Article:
The ending of the film is like the film didn’t even start. The “family man” friend drives back home listening to the exact same radio channel, the “hippie” friend is seen roaming the streets, unsure as ever.
And after hours of watching this film, I am still left thinking about how “sorrow is just worn-out joy”.
My grade: A-
The boy in the striped pajamas
Any film about the holocaust makes me ask all of these questions - really? People, regular people, like me did that? How could they?
And then I think about all those times in my own life, when I have known about wrong things, bad things happening around me, (even if they’re not on the scale of the holocaust) and how I have done little to stop it, and that’s not a pleasant thought. So, it is indeed easy to tune out the noise, tune out the moral conundrums and just march on ahead with a sense of duty.
But a tragedy of the scale of the holocaust doesn’t leave anyone unaffected,and in this story, you almost think that “holocaust is in the background”! It isn’t.
Bruno is eight years old and moves to the country-side in Poland with his family. His dad is a commandant with the SS. Their new house, he is told, would be near a farm. The “farm” it turns out is a Nazi work camp. Bruno’s movements are restricted and he spends long, boring days making a swing, reading adventure books and making small talk with Pavel, the guy who peels potatoes, walks and talks strangely and always wears pajamas. However, Bruno’s spirit is too fierce to be tied up at home, so he finds a way to escape the gates and ventures into the “farm”. He comes face to face with a boy as old as he is, wearing striped pajamas and looking weak and hungry. Bruno is surprised, curious and happy! Very soon, Bruno becomes friends with Schmuel, they play games together, Bruno brings Schmuel food, and things don’t look as grim as it does to the outside world.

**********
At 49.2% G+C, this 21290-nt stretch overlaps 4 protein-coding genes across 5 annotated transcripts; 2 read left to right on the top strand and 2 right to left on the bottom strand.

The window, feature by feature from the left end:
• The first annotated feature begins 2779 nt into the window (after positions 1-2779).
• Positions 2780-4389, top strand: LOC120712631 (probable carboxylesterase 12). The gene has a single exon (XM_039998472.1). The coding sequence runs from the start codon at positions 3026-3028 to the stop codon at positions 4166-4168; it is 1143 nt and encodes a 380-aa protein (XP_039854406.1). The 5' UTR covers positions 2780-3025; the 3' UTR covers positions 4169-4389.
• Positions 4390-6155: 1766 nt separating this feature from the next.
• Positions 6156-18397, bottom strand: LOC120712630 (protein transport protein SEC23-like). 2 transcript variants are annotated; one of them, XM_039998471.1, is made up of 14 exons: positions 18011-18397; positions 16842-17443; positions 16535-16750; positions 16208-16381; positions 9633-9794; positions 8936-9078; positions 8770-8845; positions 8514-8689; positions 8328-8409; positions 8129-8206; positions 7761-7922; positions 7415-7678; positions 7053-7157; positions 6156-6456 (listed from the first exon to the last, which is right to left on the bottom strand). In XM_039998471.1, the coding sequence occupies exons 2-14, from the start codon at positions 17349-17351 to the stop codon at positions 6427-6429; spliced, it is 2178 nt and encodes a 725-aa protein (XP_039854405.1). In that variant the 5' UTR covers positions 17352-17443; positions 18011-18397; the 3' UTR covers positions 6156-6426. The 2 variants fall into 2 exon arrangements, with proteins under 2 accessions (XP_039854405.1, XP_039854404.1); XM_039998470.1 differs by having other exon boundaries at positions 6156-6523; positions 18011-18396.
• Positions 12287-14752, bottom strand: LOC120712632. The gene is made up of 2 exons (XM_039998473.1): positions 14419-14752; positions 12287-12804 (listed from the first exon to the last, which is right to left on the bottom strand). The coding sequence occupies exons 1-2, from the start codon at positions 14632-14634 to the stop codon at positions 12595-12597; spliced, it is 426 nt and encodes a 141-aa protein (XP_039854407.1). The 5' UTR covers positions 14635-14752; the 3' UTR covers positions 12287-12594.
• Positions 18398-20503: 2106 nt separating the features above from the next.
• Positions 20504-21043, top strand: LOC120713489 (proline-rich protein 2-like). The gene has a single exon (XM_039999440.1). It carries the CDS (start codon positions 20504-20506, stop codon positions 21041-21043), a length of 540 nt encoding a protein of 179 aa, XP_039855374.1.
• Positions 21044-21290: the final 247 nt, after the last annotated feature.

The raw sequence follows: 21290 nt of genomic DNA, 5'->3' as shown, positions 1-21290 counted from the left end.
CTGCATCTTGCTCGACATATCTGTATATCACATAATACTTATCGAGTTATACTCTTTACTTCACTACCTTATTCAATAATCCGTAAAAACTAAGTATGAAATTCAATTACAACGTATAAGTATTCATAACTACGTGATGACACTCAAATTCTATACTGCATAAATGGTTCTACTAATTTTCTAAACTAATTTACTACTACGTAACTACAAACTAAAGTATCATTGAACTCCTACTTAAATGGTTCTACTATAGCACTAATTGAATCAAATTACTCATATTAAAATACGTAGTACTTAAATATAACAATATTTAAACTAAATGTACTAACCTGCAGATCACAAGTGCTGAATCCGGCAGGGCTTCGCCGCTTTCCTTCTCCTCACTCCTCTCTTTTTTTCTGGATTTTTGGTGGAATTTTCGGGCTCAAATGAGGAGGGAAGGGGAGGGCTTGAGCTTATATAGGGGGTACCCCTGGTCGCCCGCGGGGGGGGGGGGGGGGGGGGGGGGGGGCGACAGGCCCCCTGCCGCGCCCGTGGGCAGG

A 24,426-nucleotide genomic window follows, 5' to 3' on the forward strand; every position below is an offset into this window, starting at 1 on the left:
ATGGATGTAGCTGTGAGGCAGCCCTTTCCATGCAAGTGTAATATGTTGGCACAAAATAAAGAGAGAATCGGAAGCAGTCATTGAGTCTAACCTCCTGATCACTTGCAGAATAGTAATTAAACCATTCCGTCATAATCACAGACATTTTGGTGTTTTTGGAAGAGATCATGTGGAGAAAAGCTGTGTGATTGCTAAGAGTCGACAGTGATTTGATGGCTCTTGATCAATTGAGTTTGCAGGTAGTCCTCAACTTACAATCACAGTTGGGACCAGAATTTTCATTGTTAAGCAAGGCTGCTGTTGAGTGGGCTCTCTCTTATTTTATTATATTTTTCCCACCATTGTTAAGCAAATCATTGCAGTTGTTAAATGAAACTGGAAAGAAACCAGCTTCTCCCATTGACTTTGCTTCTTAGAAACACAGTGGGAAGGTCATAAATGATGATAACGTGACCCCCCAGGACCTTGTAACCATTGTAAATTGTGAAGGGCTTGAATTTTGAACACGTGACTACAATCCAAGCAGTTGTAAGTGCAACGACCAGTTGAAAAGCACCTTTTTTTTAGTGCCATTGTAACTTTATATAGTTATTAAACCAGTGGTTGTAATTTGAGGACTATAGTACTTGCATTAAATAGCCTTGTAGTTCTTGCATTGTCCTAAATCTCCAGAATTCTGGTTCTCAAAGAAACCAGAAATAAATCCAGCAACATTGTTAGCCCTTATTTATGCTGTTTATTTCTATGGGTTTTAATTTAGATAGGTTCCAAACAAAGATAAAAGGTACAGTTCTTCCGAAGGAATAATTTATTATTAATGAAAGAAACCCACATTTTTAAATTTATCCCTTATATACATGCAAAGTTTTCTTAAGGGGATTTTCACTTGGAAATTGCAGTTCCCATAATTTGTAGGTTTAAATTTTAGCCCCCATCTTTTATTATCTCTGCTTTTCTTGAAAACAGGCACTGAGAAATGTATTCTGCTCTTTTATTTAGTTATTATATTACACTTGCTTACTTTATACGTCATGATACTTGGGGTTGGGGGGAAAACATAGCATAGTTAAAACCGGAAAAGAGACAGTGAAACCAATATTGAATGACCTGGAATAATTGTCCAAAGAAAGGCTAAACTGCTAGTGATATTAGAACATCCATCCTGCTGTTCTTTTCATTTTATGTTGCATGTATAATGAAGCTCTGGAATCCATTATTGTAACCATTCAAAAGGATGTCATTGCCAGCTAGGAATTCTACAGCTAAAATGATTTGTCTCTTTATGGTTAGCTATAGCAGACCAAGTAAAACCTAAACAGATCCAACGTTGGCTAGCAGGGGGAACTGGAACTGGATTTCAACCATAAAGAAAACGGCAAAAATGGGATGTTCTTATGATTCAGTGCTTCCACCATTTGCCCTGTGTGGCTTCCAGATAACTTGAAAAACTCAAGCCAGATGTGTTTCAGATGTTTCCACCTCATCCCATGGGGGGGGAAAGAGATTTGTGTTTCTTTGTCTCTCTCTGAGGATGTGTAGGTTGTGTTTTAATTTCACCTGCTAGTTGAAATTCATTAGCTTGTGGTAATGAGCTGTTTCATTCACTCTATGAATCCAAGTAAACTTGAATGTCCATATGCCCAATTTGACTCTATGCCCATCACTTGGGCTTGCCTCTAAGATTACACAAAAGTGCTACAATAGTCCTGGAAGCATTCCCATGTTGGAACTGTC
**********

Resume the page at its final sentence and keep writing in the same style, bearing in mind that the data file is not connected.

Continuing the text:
Every passing day, though, their world becomes less innocent. Bruno learns about “jews” and the “camps” and realizes Schmuel is living in a camp too. He faces this huge conflict about deciding whether his father is a good man or a monster torturing nice people, like Schmuel. He doesn’t feel that conflict about his little friend ever. He makes this long gone conclusion that Schmuel is a “nice jew”.
The film comes to a head when the boys’ childish innocence combined with the passion for their friendship makes them go on a secret mission together. You have to see the film to fully take in this climax. It was just too shocking and bone-chilling for me. I won’t say if it ends well.